A header is not necessarily a source file, nor are the sequences delimited by < and > in header names necessarily valid source file names ([cpp.include]).

This disallows the practice, allowed in C, of providing a masking macro in addition to the function prototype. The only way to achieve equivalent inline behavior in C++ is to provide a definition as an extern inline function.

In particular, including the standard header <iso646.h> or <ciso646> has no effect.

The ".h" headers dump all their names into the global namespace, whereas the newer forms keep their names in namespace std. Therefore, the newer forms are the preferred forms for all uses except for C++ programs which are intended to be strictly compatible with C. Freestanding implementations [compliance]

Two kinds of implementations are defined: hosted and freestanding ([intro.compliance]). For a hosted implementation, this International Standard describes the set of available headers.

A freestanding implementation has an implementation-defined set of headers. This set shall include at least the headers shown in Table [tab:cpp.headers.freestanding].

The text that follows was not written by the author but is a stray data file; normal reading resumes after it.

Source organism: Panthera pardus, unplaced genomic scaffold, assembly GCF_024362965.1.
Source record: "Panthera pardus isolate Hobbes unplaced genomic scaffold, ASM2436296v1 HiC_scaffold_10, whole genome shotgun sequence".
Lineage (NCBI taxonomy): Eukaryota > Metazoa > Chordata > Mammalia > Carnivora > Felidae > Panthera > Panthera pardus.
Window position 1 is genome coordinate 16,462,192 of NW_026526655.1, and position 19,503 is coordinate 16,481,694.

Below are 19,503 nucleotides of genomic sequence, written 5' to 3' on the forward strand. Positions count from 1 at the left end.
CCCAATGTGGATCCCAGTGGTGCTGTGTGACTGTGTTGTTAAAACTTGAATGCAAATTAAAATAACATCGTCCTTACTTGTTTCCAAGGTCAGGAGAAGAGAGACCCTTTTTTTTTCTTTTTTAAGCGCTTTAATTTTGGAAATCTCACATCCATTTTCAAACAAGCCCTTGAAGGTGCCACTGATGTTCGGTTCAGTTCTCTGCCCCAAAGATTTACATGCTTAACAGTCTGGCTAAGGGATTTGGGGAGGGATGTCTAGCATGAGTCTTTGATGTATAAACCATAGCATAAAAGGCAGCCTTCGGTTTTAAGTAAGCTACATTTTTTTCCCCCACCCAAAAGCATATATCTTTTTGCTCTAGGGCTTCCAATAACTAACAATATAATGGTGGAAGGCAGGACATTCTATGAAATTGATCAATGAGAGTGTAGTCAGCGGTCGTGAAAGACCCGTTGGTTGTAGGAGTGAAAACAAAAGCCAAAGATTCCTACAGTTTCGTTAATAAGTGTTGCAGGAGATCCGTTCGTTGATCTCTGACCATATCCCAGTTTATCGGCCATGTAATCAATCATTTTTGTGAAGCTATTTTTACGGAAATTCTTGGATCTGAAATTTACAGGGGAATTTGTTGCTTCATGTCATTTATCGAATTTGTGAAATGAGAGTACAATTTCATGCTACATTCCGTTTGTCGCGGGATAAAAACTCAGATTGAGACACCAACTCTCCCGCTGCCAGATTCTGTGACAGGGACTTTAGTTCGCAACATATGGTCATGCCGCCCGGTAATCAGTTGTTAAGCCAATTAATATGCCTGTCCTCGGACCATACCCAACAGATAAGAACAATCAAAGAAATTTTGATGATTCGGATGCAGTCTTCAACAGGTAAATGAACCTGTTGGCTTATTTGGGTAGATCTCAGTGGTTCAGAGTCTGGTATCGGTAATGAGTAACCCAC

Table 16 — C++ headers for freestanding implementations
Subclause Header(s)
[support.types] Types <cstddef>
[support.limits] Implementation properties <cfloat> <limits> <climits>
[cstdint] Integer types <cstdint>
[support.start.term] Start and termination <cstdlib>
[support.dynamic] Dynamic memory management <new>
[support.rtti] Type identification <typeinfo>
[support.exception] Exception handling <exception>
[support.initlist] Initializer lists <initializer_list>
[support.runtime] Other runtime support <cstdalign> <cstdarg> <cstdbool>
[meta] Type traits <type_traits>
[atomics] Atomics <atomic>

The supplied version of the header <cstdlib> shall declare at least the functions abort, atexit, at_quick_exit, exit, and quick_exit ([support.start.term]). The other headers listed in this table shall meet the same requirements as for a hosted implementation.